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The Artist’s

Journey

The Artist’s

Journey

I grew up in a small town in Northwest Indiana. At the time it was so small it didn’t even get the privilege to be placed on a driver’s map of the state. It wasn’t until I was about 10 years old when they built an Amtrak Station that consisted of a bench and a glass overhang when we were finally accepted as being important enough to let drivers know where they were when they passed us by. My sister and I grew up doing the usual kid things. We played tag and kick the can, we went roller skating and I played lots of baseball. She and I use to go down the street and walk up a tiny hill that was about a block away and go to a convenient store that was shaped like a little red barn. It was called, “The Red Barn.” Later a lady named Becky bought the business and renamed it to, “Becky’s.” Becky didn’t last too long and a couple named Vee and Tony bought it from her and they renamed it, “Vee and Tony’s.” There we would by candy and drinks. We would often cross the street, which was a fairly busy road, to the local drug store. This was a much larger building. There we would buy magazines, comic books, old radio tapes and, toys. It was at this store where my official art training began.

I remember on one of the metal book racks, in the magazine section, there was an oversized paperback book on how to draw cartoons. It had a Bugs Bunny like character and a cartoon bulldog on the cover. My mother bought it for me and thus my art education began. It was written by a golden age character animator named Preston Blair. He worked for Disney where he was an animator on movies such as Bambi. He also worked for Tex Avery at MGM. He was best known for drawing the sexy Red Hot Riding Hood character especially the famous dance scene she did. I learned how cartoons were made and I spent countless hours drawing ovals and circles that became dogs and rabbits and funny little things.

 

Later on, I began drawing sports figures. I did that until I was about twelve years old. While visiting my Aunt’s house I discovered a very large book with all of Norman Rockwell’s Post covers. I asked if I could borrow it and I began drawing a plethora of Rockwell covers.

 

I kind of damaged the book because I left charcoal and pastel marks all over the pages. I eventually gave the book back and my Aunt never complained about the many smudges I had left. Years later I found the same book at my grandmother’s house without the book cover. I asked if I could keep it and she gave it to me. Now I have it in my collection still today. The smudges that I created as a twelve and thirteen-year-old boy are still there. My love and adventures in drawing and painting people and figurative art had begun. Over the next couple of years, my drawing skills improved and I was ready to start formal art training so I could learn how to really do this art thing. When I was fifteen I started classes at an artist’s studio. He was a well-known portrait artist from the area. There I learned a structured classical approach to drawing and oil painting. I went to class from 7:30 pm to midnight every Tuesday and Thursday for five years. I am sure my mother was happy when I got my driver’s license since she would no longer have to drive me there and back twice a week.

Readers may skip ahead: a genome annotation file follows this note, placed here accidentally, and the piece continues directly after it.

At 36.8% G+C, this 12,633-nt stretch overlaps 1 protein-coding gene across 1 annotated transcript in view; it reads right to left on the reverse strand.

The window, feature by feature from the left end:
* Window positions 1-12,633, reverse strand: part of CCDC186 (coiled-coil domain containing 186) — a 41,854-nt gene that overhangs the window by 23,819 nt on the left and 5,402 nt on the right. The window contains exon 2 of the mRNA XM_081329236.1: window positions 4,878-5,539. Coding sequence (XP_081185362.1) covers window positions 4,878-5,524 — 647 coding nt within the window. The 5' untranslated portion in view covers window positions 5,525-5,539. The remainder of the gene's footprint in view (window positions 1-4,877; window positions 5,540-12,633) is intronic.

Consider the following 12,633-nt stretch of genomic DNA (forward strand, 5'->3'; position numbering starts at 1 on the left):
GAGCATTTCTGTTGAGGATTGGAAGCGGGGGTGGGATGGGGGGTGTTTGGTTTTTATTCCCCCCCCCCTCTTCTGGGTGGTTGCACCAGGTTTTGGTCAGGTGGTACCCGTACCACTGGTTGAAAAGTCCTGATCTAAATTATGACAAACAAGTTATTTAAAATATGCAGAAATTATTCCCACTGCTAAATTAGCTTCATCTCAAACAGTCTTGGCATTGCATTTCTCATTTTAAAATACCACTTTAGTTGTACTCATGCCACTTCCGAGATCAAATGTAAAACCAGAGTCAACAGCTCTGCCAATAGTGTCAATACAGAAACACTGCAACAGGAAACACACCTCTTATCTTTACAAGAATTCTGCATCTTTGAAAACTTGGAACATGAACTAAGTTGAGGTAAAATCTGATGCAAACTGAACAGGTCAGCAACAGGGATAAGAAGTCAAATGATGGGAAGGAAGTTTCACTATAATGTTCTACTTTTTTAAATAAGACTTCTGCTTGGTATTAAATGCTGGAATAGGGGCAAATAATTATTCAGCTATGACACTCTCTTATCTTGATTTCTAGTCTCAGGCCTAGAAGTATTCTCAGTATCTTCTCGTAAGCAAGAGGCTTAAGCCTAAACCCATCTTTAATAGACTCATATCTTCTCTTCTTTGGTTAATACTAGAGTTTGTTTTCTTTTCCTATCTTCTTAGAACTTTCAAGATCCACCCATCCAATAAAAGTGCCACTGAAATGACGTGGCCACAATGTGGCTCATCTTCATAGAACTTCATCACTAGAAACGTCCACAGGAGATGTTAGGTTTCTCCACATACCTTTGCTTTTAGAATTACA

When college came I went to art school and did more drawing and painting. I got hired at the age of nineteen to work on a half a million-dollar computer doing digital retouching and artwork for magazine and billboard ads. So I worked and continued to paint. Time past and I worked and continued to paint. As an artist, I improved, but I have to say looking back there was something missing. Inspiration is a funny thing. It can lead to different roads. Sometimes it leads you down multiple roads or too many roads. You don’t notice it until you look back and see how wavy and curvy it is and you realize it isn’t going anywhere. Just simply follow the road ahead.

I believe my road straightened out when a sense of purpose was giving not just to my art but to my life in general. It was the day the twins came into my life and more specifically the first month of Georgia’s stay at the hospital while treating her cancer. During her first month of, “Induction,” she liked riding around the hospital halls in her little blue and red push car. I would push the car with one hand and hold onto her pump which was connected to her port in her chest with the other hand. I would do pop wheelies and screech as we turned the corners. The twins were turning two at the time and were just learning to talk. On the walls were pictures of animals and flowers and bugs. I would lift her and her sister Rayne up and tell each of them what the animal was and what colors were in the pictures. Maybe it is a strange place to get inspired to do art, but that is what happened to me. There are all kinds of inspirational things happening in a place like this. You see how strong the kids are as they are going through a terrible time in their lives and how they trooper through it. You see the doctors, nurses and, techs heroically doing whatever needs to be done to save these kid’s lives. You meet other parents and you have a common bond with them. This is the kind of place where art comes from. It has placed me on a new track and I hope my art will do justice to it.

YOU CAN SEE

Written by: Raymond (Duke) Thornton III, my father

Is the sky still up above

And is it still blue

I can feel the grass below my feet

Is it still green to you

I can feel the warmth of the summer sun

But cannot see its golden glow

I can feel the chill of the winter cold

But cannot see the pure white snow

I can hear the birds singing

And I remember how they soar

Through the air on colorful wings

I remember, because I can’t see anymore

Isn’t there beauty all around us

Surely this must be

But, aren’t beautiful things ugly

When you cannot see